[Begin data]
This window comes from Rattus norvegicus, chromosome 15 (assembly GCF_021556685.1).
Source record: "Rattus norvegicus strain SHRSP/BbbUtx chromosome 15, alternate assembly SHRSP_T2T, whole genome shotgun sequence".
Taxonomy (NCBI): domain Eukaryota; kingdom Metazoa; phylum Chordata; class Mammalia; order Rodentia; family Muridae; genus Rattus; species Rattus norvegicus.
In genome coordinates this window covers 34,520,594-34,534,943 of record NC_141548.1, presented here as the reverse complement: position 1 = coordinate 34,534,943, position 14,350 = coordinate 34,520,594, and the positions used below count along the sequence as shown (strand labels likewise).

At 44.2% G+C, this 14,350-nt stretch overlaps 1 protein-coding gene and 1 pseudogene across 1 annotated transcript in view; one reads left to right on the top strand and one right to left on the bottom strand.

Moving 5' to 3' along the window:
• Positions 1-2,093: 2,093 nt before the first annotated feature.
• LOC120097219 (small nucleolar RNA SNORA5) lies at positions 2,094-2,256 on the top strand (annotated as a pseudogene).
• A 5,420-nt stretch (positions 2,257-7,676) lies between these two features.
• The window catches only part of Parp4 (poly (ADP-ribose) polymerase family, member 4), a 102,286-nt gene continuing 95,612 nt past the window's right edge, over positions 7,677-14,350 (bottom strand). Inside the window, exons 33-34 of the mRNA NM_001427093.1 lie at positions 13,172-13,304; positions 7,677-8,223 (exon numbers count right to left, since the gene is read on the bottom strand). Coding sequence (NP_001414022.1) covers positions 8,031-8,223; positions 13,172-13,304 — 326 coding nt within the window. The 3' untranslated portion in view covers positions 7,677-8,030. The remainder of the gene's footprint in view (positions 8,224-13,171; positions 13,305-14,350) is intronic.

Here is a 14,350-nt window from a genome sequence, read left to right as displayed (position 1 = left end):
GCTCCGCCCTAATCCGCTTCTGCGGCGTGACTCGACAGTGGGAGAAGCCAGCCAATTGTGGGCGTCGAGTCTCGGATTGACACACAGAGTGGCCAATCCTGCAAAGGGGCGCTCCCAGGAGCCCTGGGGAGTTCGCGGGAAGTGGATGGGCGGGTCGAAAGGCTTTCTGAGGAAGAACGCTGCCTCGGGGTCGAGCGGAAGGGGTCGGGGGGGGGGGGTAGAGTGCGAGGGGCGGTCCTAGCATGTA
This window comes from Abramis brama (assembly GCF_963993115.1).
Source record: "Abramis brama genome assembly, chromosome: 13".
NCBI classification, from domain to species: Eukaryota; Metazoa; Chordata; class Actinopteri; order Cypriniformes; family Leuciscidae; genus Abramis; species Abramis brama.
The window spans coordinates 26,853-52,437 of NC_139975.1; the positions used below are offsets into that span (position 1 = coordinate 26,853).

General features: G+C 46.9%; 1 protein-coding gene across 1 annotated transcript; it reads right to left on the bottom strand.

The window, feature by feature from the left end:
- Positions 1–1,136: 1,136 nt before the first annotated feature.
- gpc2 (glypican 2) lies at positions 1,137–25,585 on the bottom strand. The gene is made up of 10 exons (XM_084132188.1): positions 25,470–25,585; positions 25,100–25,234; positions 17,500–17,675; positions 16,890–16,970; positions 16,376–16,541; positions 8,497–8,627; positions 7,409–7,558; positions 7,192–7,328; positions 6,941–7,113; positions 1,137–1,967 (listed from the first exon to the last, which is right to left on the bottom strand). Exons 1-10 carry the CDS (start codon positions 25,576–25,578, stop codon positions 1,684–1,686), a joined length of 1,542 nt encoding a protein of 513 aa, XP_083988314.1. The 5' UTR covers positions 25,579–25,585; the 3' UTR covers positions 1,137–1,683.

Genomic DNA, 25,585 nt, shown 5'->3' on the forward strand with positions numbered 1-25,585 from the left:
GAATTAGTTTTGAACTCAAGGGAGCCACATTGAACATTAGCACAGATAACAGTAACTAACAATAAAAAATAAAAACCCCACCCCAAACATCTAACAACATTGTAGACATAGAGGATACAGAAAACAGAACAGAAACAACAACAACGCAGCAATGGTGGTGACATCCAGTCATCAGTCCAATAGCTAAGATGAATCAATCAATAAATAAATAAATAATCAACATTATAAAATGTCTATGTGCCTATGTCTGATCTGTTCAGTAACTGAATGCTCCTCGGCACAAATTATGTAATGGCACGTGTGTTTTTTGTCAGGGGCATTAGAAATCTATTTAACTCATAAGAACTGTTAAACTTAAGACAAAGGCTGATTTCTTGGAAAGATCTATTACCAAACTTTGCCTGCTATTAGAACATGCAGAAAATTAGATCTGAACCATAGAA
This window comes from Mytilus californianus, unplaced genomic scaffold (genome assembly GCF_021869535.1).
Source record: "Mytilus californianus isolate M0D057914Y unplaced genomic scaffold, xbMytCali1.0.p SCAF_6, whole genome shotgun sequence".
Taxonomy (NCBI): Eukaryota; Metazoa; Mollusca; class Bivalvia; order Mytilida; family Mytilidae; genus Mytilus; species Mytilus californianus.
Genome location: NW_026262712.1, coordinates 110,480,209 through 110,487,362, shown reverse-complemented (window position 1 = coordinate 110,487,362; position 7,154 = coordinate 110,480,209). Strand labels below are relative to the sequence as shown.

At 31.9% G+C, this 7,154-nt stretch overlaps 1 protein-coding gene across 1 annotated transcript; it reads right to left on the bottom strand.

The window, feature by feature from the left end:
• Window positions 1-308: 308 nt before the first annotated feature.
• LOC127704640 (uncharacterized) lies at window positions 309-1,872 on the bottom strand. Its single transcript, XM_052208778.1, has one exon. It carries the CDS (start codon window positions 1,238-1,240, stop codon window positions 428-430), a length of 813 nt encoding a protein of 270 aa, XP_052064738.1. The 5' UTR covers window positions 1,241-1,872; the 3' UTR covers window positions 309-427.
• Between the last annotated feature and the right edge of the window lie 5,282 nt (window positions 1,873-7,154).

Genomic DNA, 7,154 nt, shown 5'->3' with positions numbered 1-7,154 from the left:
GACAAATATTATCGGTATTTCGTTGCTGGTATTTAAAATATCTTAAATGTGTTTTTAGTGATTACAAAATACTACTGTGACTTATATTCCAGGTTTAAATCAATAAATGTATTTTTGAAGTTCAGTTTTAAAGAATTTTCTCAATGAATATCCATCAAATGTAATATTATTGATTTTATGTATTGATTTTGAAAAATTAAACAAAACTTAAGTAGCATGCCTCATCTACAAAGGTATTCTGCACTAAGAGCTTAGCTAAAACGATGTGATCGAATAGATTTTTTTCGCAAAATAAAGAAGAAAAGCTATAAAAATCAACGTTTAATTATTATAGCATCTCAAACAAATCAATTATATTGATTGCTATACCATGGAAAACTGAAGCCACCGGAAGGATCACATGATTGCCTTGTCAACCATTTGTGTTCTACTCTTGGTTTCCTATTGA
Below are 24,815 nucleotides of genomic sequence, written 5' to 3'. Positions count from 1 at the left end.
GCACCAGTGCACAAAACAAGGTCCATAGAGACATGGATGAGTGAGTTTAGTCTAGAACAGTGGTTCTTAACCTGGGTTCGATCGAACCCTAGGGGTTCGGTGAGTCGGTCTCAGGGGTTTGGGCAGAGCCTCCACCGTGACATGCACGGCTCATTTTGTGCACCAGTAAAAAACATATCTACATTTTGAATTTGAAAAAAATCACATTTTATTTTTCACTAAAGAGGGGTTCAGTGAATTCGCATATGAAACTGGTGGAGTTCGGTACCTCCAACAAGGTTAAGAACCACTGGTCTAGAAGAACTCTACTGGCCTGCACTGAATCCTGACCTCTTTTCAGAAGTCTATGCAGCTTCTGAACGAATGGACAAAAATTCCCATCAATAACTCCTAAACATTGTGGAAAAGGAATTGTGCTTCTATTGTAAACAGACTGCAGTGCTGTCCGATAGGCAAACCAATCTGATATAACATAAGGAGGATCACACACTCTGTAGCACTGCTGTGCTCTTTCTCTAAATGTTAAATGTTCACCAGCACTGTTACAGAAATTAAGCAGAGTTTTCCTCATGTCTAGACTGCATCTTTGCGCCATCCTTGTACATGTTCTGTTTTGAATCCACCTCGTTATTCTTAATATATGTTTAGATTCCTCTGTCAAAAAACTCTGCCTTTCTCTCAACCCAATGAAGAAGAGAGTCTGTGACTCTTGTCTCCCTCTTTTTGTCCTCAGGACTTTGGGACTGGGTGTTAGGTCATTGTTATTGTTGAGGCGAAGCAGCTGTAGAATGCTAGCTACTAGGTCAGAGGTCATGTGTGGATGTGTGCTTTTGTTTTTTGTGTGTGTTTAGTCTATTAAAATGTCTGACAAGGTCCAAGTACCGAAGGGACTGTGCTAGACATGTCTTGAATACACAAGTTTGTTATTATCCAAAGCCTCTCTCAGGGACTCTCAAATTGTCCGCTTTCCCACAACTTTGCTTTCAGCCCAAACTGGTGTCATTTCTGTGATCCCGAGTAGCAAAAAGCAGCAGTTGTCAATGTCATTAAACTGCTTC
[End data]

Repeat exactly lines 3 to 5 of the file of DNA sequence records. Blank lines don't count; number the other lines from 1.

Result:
Taxonomy (NCBI): domain Eukaryota; kingdom Metazoa; phylum Chordata; class Mammalia; order Rodentia; family Muridae; genus Rattus; species Rattus norvegicus.
In genome coordinates this window covers 34,520,594-34,534,943 of record NC_141548.1, presented here as the reverse complement: position 1 = coordinate 34,534,943, position 14,350 = coordinate 34,520,594, and the positions used below count along the sequence as shown (strand labels likewise).

At 44.2% G+C, this 14,350-nt stretch overlaps 1 protein-coding gene and 1 pseudogene across 1 annotated transcript in view; one reads left to right on the top strand and one right to left on the bottom strand.